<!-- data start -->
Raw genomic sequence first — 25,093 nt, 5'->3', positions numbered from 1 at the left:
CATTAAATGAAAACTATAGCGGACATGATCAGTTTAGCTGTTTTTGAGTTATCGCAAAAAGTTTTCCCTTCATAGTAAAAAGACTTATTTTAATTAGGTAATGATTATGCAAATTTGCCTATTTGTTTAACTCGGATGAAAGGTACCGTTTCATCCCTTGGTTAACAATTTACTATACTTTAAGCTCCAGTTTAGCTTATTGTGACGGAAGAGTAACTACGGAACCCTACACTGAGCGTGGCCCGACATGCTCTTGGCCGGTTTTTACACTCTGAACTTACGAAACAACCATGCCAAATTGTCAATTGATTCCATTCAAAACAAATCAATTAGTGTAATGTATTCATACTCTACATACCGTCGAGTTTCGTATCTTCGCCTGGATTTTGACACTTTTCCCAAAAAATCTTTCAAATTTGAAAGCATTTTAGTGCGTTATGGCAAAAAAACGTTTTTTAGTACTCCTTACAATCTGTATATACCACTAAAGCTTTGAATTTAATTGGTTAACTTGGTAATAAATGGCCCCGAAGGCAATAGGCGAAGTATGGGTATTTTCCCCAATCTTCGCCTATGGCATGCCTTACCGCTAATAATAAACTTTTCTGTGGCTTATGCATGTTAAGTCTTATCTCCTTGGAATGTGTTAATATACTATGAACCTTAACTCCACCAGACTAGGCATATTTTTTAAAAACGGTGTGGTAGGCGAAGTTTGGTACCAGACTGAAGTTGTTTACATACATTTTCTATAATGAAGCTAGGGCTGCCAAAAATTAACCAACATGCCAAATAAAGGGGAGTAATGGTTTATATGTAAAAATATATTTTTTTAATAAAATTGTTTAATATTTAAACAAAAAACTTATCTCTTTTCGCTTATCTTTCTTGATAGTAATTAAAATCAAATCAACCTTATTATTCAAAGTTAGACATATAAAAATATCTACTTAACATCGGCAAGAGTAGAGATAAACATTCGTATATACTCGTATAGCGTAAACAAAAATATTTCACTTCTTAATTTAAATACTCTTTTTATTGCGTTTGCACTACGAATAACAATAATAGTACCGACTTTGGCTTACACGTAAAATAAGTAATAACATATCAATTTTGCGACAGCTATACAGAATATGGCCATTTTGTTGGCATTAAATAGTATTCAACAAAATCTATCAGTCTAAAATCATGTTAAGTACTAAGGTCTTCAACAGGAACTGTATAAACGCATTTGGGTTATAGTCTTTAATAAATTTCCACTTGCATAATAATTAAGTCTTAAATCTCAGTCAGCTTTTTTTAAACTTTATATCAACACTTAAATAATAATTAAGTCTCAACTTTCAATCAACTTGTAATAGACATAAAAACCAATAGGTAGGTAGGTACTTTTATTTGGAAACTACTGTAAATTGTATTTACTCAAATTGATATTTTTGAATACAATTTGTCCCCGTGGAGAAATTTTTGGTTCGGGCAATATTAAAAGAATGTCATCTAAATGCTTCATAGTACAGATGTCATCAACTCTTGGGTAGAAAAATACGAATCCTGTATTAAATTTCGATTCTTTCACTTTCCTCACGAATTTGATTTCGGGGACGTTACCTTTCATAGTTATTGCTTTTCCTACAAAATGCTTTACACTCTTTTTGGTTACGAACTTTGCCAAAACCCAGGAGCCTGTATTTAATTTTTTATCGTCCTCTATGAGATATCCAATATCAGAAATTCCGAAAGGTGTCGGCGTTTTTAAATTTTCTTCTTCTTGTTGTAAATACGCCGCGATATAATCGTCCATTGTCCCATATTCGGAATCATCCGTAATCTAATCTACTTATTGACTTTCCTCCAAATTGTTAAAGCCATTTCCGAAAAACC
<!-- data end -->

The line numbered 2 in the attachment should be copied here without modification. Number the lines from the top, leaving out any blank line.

CATTAAATGAAAACTATAGCGGACATGATCAGTTTAGCTGTTTTTGAGTTATCGCAAAAAGTTTTCCCTTCATAGTAAAAAGACTTATTTTAATTAGGTAATGATTATGCAAATTTGCCTATTTGTTTAACTCGGATGAAAGGTACCGTTTCATCCCTTGGTTAACAATTTACTATACTTTAAGCTCCAGTTTAGCTTATTGTGACGGAAGAGTAACTACGGAACCCTACACTGAGCGTGGCCCGACATGCTCTTGGCCGGTTTTTACACTCTGAACTTACGAAACAACCATGCCAAATTGTCAATTGATTCCATTCAAAACAAATCAATTAGTGTAATGTATTCATACTCTACATACCGTCGAGTTTCGTATCTTCGCCTGGATTTTGACACTTTTCCCAAAAAATCTTTCAAATTTGAAAGCATTTTAGTGCGTTATGGCAAAAAAACGTTTTTTAGTACTCCTTACAATCTGTATATACCACTAAAGCTTTGAATTTAATTGGTTAACTTGGTAATAAATGGCCCCGAAGGCAATAGGCGAAGTATGGGTATTTTCCCCAATCTTCGCCTATGGCATGCCTTACCGCTAATAATAAACTTTTCTGTGGCTTATGCATGTTAAGTCTTATCTCCTTGGAATGTGTTAATATACTATGAACCTTAACTCCACCAGACTAGGCATATTTTTTAAAAACGGTGTGGTAGGCGAAGTTTGGTACCAGACTGAAGTTGTTTACATACATTTTCTATAATGAAGCTAGGGCTGCCAAAAATTAACCAACATGCCAAATAAAGGGGAGTAATGGTTTATATGTAAAAATATATTTTTTTAATAAAATTGTTTAATATTTAAACAAAAAACTTATCTCTTTTCGCTTATCTTTCTTGATAGTAATTAAAATCAAATCAACCTTATTATTCAAAGTTAGACATATAAAAATATCTACTTAACATCGGCAAGAGTAGAGATAAACATTCGTATATACTCGTATAGCGTAAACAAAAATATTTCACTTCTTAATTTAAATACTCTTTTTATTGCGTTTGCACTACGAATAACAATAATAGTACCGACTTTGGCTTACACGTAAAATAAGTAATAACATATCAATTTTGCGACAGCTATACAGAATATGGCCATTTTGTTGGCATTAAATAGTATTCAACAAAATCTATCAGTCTAAAATCATGTTAAGTACTAAGGTCTTCAACAGGAACTGTATAAACGCATTTGGGTTATAGTCTTTAATAAATTTCCACTTGCATAATAATTAAGTCTTAAATCTCAGTCAGCTTTTTTTAAACTTTATATCAACACTTAAATAATAATTAAGTCTCAACTTTCAATCAACTTGTAATAGACATAAAAACCAATAGGTAGGTAGGTACTTTTATTTGGAAACTACTGTAAATTGTATTTACTCAAATTGATATTTTTGAATACAATTTGTCCCCGTGGAGAAATTTTTGGTTCGGGCAATATTAAAAGAATGTCATCTAAATGCTTCATAGTACAGATGTCATCAACTCTTGGGTAGAAAAATACGAATCCTGTATTAAATTTCGATTCTTTCACTTTCCTCACGAATTTGATTTCGGGGACGTTACCTTTCATAGTTATTGCTTTTCCTACAAAATGCTTTACACTCTTTTTGGTTACGAACTTTGCCAAAACCCAGGAGCCTGTATTTAATTTTTTATCGTCCTCTATGAGATATCCAATATCAGAAATTCCGAAAGGTGTCGGCGTTTTTAAATTTTCTTCTTCTTGTTGTAAATACGCCGCGATATAATCGTCCATTGTCCCATATTCGGAATCATCCGTAATCTAATCTACTTATTGACTTTCCTCCAAATTGTTAAAGCCATTTCCGAAAAACC